Example: Terry McGinnis' infobox pic is taken from Batman Beyond, Static's is taken from Static Shock.
    Note: For the purposes of determining which series a character has the most appearances in, Batman: The Animated Series and The New Batman Adventures are considered one series.
    1. Exceptions may be made according to consensus. It would be just as valid for Batman or Superman's pic to come from Batman: The Animated Series, The New Batman Adventures, Superman: The Animated Series, Justice League or Justice League Unlimited. However, it wouldn’t make sense for them to come from Batman Beyond.
  2. The History section of the main body of the article should describe the character from the first chronological appearance through the last chronological appearance.
  3. Following the History section, there should be Alternate Timeline and Alternate Universe sections where appropriate. If an alternate timeline/universe version is a significant character in its own right, it should be separated into its own article.
Example: "Savage Time Batman" remains a section in the Batman article, but each of the Justice Lords get their own article.


So, per the Talk:Mister Freeze discussion, there is an apparent contradiction between the following items:

  • using the latest image available for said character
  • using the likeness that appeared most throughout the DCAU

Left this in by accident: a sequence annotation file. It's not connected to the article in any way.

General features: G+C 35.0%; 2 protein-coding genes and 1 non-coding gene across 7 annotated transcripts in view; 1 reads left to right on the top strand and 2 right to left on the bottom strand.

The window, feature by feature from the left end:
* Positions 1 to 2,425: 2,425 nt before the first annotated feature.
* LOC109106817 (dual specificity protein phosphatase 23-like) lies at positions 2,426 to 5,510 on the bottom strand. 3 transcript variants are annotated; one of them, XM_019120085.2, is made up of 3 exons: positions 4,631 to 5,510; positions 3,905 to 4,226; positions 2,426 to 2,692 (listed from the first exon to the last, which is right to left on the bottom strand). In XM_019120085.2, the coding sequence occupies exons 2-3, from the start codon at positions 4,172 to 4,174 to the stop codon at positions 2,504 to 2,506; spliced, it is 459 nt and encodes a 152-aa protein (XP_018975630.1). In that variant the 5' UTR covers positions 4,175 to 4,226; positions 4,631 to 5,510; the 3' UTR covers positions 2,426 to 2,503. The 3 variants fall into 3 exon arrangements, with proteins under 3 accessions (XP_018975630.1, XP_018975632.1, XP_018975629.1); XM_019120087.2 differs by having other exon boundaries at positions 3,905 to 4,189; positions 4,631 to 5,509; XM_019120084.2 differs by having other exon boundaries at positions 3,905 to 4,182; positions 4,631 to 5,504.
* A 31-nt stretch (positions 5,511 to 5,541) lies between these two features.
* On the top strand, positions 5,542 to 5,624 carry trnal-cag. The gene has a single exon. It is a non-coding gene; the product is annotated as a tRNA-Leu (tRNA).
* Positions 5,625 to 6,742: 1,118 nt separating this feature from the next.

This may seem like an over-simplification, but do we really need either of these rules? I think standards are good, but at a point they become pedantic and counter-productive. I think the standard of an image that befits the character (capturing him/her at his/her best) is enough, and let common sense lead the way.

When I look at the Mr. Freeze page or the Catwoman page, they both seem appropriate since they [their pages] have all likenesses of the character. I think a bigger problem is, for example, how Lex Luthor's page does not have images of him as a businessman or in his power armor (or whatever it's called).--User:MichaelMogg 03:59, 7 December 2007 (UTC)

I agree. I think written guidelines are important so that we can support our edits and changes. However, sometimes they can become redundant and actually hinder progress. The main reason why we wrote those infobox images rules was to avoid changes based on whims and personal preferences and subsequent edit wars. But seeing how these guidelines are conflicting and confusing, I think we'd be better off with "The infobox image should depict the character's most recognizable likeness, unless consensus dictates otherwise." We can't have a rule and then 5 exceptions for it. Character's like Supergirl should have a picture in her early uniform — because that's her most consistent, accurate and recognizable look — unless general consensus goes for the new uniform. This conforms with the current guideline and it not so complicated. ― Thailog 10:36, 8 December 2007 (UTC)
Indeed, I second the alteration of the current rule. --MichaelMogg 11:19, 8 December 2007 (UTC)